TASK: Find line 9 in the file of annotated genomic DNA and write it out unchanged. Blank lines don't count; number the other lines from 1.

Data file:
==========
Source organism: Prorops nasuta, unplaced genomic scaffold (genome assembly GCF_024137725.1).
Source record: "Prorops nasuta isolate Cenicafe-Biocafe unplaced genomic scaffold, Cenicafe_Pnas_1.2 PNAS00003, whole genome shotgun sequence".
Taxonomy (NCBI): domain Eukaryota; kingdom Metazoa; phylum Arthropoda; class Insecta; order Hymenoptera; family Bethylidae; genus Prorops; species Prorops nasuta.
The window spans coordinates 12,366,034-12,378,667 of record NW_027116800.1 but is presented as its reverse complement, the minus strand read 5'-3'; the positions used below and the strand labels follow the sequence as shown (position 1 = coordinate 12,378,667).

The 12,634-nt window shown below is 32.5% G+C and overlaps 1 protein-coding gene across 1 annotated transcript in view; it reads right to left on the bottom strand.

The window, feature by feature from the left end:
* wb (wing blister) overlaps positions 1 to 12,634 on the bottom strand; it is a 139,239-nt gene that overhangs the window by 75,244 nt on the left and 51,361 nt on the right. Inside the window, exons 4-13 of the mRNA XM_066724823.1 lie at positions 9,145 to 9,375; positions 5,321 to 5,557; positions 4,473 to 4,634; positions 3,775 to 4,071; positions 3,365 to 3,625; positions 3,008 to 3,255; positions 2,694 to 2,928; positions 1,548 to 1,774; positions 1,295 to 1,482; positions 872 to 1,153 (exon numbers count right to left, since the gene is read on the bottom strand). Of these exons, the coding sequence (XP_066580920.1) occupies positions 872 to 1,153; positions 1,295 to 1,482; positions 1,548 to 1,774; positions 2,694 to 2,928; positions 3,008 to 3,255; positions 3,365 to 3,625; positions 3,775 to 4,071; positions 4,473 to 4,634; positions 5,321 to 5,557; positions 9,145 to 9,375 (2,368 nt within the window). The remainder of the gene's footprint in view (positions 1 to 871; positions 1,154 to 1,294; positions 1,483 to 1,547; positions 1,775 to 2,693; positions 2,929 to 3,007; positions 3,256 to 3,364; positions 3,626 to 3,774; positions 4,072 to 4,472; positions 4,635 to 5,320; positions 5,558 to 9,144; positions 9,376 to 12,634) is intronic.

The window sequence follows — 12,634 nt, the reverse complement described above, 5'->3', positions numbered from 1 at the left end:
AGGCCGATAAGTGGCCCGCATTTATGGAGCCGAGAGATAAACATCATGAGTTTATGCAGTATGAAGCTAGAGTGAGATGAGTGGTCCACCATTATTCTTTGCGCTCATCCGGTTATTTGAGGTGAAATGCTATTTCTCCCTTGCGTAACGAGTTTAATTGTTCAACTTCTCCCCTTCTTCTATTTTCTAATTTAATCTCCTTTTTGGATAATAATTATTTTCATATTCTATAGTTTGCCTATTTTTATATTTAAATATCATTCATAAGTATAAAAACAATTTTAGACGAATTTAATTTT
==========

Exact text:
AGGCCGATAAGTGGCCCGCATTTATGGAGCCGAGAGATAAACATCATGAGTTTATGCAGTATGAAGCTAGAGTGAGATGAGTGGTCCACCATTATTCTTTGCGCTCATCCGGTTATTTGAGGTGAAATGCTATTTCTCCCTTGCGTAACGAGTTTAATTGTTCAACTTCTCCCCTTCTTCTATTTTCTAATTTAATCTCCTTTTTGGATAATAATTATTTTCATATTCTATAGTTTGCCTATTTTTATATTTAAATATCATTCATAAGTATAAAAACAATTTTAGACGAATTTAATTTT